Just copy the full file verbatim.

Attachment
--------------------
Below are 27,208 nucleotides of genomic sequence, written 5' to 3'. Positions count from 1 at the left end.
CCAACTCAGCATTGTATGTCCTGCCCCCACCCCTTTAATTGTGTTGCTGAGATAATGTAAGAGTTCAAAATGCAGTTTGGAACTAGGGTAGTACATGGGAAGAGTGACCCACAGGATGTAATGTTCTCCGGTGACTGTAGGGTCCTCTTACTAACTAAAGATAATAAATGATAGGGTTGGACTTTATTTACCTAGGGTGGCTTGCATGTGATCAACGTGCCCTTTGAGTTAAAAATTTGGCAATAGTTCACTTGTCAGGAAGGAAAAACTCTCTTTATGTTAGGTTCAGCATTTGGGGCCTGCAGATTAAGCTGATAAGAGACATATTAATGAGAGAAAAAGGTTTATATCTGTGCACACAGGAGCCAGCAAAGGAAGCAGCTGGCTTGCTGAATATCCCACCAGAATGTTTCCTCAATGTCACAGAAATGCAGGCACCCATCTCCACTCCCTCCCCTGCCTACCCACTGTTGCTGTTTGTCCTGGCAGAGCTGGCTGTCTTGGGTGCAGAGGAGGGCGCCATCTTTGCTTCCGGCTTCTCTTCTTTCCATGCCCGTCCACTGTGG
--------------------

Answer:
Below are 27,208 nucleotides of genomic sequence, written 5' to 3'. Positions count from 1 at the left end.
CCAACTCAGCATTGTATGTCCTGCCCCCACCCCTTTAATTGTGTTGCTGAGATAATGTAAGAGTTCAAAATGCAGTTTGGAACTAGGGTAGTACATGGGAAGAGTGACCCACAGGATGTAATGTTCTCCGGTGACTGTAGGGTCCTCTTACTAACTAAAGATAATAAATGATAGGGTTGGACTTTATTTACCTAGGGTGGCTTGCATGTGATCAACGTGCCCTTTGAGTTAAAAATTTGGCAATAGTTCACTTGTCAGGAAGGAAAAACTCTCTTTATGTTAGGTTCAGCATTTGGGGCCTGCAGATTAAGCTGATAAGAGACATATTAATGAGAGAAAAAGGTTTATATCTGTGCACACAGGAGCCAGCAAAGGAAGCAGCTGGCTTGCTGAATATCCCACCAGAATGTTTCCTCAATGTCACAGAAATGCAGGCACCCATCTCCACTCCCTCCCCTGCCTACCCACTGTTGCTGTTTGTCCTGGCAGAGCTGGCTGTCTTGGGTGCAGAGGAGGGCGCCATCTTTGCTTCCGGCTTCTCTTCTTTCCATGCCCGTCCACTGTGG